As touched on in a recent post about redoing this site, I recently had the (mis)fortune of using a Golang project in anger for the first time. It’s not exactly a reasoned critique drawn from years of experience, but I wanted to share some of my gripes regardless.

As a long-time Python-using dev & sysadmin, I found the following things frustrating when attempting to use, troubleshoot, understand and/or modify a Golang project (specifically Hugo, but most would apply to anything in the ecosystem):

  • Adding a build step to the development process: even a fast build step feels like pulling teeth when one’s used to a simple edit-save-run cycle; and Hugo currently takes about 5-10 seconds (!) to build on my no-slouch workstation, even with all its dependencies cached.
  • Complete lack of built-in dependency version metadata: simply inexcusable for a language developed in 2009. Third party solutions exist, but are far from widely used. This makes debugging specific versions enormously frustrating if anything in the dependency tree ever breaks backwards compatibility. (Surprise: that happens frequently!)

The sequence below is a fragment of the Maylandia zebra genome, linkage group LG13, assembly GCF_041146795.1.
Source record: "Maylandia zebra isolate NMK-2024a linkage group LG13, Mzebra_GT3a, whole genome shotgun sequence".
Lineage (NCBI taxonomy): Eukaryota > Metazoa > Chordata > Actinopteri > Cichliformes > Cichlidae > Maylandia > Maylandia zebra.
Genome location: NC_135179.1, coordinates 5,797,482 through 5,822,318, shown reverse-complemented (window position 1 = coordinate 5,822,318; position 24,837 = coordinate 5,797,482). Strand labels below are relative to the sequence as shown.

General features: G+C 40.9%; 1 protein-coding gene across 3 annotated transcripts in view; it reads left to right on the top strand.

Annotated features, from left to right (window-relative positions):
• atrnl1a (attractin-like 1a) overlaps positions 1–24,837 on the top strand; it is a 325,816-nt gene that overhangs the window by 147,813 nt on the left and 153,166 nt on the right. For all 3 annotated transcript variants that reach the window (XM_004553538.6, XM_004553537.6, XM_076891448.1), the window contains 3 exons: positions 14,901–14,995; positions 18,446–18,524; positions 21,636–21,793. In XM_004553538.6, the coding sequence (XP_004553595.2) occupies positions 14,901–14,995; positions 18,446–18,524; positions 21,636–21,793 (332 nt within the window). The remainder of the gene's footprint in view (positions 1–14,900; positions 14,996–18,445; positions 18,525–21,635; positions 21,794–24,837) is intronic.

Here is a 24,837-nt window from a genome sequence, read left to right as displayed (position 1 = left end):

• Plan 9 CLI flags: also inexcusable for such a new language. Sure, let’s use obscure -os -nobody -uses -style instead of what --literally --everyone --else -d -o -es. For a language well suited for runtime-agnostic CLI tool distribution. I can’t wait to play “is tool -ca a single ca flag or two c and a flags together?” all the time.
  • General syntactical disagreement: solely opinion, but I’m not a fan of the (much-ballyhooed) error handling, nor the total lack of quality-of-life shortcuts such as “if x in y”. (Pythonistas appreciate low mental overhead, but that’s going too far IMO.)
  • Poor extensibility: mostly theoretical, but AFAIK due to being compiled, Golang apps cannot execute user code at runtime, as interpreted languages often do. This makes tools like static site generators more limited: they can’t build extension points for users to jump off. Either it does what you want, or it doesn’t.

Until this experience, I didn’t realize how much I took Python and Ruby’s hack-friendliness for granted. Poking a Python codebase to figure out if given behavior is a bug or not, for example, is incredibly easy. I hadn’t foreseen that similar actions in a Golang project would be far more painful than simply muddling through a new-to-me syntax - but it was.